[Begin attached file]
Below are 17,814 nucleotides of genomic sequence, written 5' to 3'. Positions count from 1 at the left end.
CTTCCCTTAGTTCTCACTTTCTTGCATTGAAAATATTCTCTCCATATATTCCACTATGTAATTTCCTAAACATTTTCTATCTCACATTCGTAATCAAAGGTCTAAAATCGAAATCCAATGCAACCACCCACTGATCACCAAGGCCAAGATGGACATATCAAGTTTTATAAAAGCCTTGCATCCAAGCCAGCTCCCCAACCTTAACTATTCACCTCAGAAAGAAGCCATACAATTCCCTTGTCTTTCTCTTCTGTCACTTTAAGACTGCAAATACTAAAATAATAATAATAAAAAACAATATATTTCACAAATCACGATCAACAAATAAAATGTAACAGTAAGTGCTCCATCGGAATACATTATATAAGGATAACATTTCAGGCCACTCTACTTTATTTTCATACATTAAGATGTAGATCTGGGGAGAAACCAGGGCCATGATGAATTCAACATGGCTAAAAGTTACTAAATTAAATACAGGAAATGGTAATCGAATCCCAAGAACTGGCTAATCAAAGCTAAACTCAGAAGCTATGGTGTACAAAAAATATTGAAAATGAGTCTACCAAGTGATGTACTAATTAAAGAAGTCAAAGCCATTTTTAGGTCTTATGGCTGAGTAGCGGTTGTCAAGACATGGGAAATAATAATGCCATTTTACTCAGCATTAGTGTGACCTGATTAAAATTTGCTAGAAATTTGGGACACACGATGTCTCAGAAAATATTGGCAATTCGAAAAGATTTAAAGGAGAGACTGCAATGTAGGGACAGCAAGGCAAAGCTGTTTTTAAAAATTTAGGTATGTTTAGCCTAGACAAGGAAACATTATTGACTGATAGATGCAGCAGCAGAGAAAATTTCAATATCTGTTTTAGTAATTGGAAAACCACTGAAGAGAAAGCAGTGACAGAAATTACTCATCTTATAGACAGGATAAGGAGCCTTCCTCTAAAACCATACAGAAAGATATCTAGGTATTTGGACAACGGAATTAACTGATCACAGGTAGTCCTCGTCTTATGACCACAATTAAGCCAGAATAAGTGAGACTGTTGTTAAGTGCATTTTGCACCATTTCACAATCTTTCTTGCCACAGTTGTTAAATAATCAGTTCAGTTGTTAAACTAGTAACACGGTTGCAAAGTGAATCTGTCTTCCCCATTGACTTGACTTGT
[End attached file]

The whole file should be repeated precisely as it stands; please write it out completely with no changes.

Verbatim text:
Below are 17,814 nucleotides of genomic sequence, written 5' to 3'. Positions count from 1 at the left end.
CTTCCCTTAGTTCTCACTTTCTTGCATTGAAAATATTCTCTCCATATATTCCACTATGTAATTTCCTAAACATTTTCTATCTCACATTCGTAATCAAAGGTCTAAAATCGAAATCCAATGCAACCACCCACTGATCACCAAGGCCAAGATGGACATATCAAGTTTTATAAAAGCCTTGCATCCAAGCCAGCTCCCCAACCTTAACTATTCACCTCAGAAAGAAGCCATACAATTCCCTTGTCTTTCTCTTCTGTCACTTTAAGACTGCAAATACTAAAATAATAATAATAAAAAACAATATATTTCACAAATCACGATCAACAAATAAAATGTAACAGTAAGTGCTCCATCGGAATACATTATATAAGGATAACATTTCAGGCCACTCTACTTTATTTTCATACATTAAGATGTAGATCTGGGGAGAAACCAGGGCCATGATGAATTCAACATGGCTAAAAGTTACTAAATTAAATACAGGAAATGGTAATCGAATCCCAAGAACTGGCTAATCAAAGCTAAACTCAGAAGCTATGGTGTACAAAAAATATTGAAAATGAGTCTACCAAGTGATGTACTAATTAAAGAAGTCAAAGCCATTTTTAGGTCTTATGGCTGAGTAGCGGTTGTCAAGACATGGGAAATAATAATGCCATTTTACTCAGCATTAGTGTGACCTGATTAAAATTTGCTAGAAATTTGGGACACACGATGTCTCAGAAAATATTGGCAATTCGAAAAGATTTAAAGGAGAGACTGCAATGTAGGGACAGCAAGGCAAAGCTGTTTTTAAAAATTTAGGTATGTTTAGCCTAGACAAGGAAACATTATTGACTGATAGATGCAGCAGCAGAGAAAATTTCAATATCTGTTTTAGTAATTGGAAAACCACTGAAGAGAAAGCAGTGACAGAAATTACTCATCTTATAGACAGGATAAGGAGCCTTCCTCTAAAACCATACAGAAAGATATCTAGGTATTTGGACAACGGAATTAACTGATCACAGGTAGTCCTCGTCTTATGACCACAATTAAGCCAGAATAAGTGAGACTGTTGTTAAGTGCATTTTGCACCATTTCACAATCTTTCTTGCCACAGTTGTTAAATAATCAGTTCAGTTGTTAAACTAGTAACACGGTTGCAAAGTGAATCTGTCTTCCCCATTGACTTGACTTGT